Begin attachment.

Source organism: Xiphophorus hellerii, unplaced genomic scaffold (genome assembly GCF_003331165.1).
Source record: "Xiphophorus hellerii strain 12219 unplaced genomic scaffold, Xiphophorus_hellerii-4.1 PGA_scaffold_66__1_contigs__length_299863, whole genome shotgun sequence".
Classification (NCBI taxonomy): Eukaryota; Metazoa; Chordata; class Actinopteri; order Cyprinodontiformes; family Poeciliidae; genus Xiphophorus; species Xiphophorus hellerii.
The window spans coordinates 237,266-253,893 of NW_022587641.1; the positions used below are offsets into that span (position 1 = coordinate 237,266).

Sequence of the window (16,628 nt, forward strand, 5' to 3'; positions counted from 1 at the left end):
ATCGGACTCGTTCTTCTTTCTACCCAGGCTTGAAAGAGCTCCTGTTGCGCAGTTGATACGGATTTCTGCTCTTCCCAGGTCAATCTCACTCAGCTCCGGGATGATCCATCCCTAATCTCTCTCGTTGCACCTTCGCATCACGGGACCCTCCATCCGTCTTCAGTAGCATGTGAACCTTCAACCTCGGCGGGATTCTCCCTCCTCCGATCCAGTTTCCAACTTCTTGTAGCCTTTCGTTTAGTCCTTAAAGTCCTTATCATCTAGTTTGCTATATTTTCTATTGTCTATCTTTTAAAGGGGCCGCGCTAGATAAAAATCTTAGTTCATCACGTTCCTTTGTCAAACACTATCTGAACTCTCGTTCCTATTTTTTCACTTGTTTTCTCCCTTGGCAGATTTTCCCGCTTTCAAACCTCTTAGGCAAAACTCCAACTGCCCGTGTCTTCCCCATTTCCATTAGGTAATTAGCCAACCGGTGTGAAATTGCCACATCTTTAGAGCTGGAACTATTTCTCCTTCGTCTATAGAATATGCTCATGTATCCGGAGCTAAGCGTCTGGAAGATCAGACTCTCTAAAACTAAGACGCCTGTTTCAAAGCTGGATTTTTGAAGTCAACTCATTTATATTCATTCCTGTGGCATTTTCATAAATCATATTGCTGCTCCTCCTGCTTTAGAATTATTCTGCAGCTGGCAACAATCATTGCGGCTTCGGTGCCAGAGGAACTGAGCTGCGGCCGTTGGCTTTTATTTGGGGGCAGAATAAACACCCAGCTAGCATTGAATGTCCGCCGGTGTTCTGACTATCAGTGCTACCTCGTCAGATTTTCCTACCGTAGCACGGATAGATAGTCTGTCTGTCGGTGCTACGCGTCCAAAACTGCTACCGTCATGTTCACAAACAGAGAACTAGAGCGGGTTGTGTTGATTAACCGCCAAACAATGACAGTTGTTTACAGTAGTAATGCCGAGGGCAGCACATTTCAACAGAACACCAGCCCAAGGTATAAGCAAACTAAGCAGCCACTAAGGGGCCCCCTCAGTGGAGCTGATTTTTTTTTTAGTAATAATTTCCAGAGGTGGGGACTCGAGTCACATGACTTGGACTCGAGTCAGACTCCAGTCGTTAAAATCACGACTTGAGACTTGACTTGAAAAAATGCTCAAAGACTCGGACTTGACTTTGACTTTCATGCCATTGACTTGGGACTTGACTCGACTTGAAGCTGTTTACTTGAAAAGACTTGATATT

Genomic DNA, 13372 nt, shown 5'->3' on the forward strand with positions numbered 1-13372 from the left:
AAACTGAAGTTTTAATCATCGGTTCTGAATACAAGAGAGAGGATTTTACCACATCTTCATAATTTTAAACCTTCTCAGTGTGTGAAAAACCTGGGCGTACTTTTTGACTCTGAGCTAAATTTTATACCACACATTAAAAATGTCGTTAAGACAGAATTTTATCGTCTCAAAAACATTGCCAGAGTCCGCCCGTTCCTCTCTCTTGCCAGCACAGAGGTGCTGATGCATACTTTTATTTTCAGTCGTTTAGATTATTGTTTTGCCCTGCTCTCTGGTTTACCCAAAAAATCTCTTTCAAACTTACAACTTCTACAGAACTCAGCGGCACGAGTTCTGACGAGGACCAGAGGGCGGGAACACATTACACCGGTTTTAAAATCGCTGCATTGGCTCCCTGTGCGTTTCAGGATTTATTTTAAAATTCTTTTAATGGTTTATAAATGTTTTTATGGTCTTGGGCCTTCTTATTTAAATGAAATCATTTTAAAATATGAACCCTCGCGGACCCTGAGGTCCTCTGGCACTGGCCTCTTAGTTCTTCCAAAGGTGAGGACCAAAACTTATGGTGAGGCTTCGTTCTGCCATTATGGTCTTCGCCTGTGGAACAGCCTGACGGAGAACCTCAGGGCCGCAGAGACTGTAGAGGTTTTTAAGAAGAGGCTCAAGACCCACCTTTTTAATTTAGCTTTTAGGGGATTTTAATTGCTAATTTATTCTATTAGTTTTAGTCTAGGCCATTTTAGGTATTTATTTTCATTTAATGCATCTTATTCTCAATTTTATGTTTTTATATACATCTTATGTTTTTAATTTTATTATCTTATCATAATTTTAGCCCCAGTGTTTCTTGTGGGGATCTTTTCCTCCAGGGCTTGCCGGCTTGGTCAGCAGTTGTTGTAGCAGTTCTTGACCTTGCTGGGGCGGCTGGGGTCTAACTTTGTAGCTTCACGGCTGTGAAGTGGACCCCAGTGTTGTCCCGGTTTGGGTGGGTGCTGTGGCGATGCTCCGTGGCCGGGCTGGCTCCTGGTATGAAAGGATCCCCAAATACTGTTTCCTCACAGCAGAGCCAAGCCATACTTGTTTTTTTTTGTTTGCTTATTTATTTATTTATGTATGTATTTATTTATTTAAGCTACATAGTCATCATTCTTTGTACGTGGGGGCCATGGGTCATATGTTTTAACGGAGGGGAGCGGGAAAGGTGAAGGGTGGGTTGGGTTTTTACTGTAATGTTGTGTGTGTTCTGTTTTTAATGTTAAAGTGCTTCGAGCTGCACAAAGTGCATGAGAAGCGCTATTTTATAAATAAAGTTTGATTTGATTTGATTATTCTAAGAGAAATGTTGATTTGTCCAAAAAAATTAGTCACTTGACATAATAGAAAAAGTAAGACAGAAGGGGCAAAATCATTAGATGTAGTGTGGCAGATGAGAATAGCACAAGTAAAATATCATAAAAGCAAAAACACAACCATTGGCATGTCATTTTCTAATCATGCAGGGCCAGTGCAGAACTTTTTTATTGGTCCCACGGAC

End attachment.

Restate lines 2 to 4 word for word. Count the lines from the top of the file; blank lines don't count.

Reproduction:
Source record: "Xiphophorus hellerii strain 12219 unplaced genomic scaffold, Xiphophorus_hellerii-4.1 PGA_scaffold_66__1_contigs__length_299863, whole genome shotgun sequence".
Classification (NCBI taxonomy): Eukaryota; Metazoa; Chordata; class Actinopteri; order Cyprinodontiformes; family Poeciliidae; genus Xiphophorus; species Xiphophorus hellerii.
The window spans coordinates 237,266-253,893 of NW_022587641.1; the positions used below are offsets into that span (position 1 = coordinate 237,266).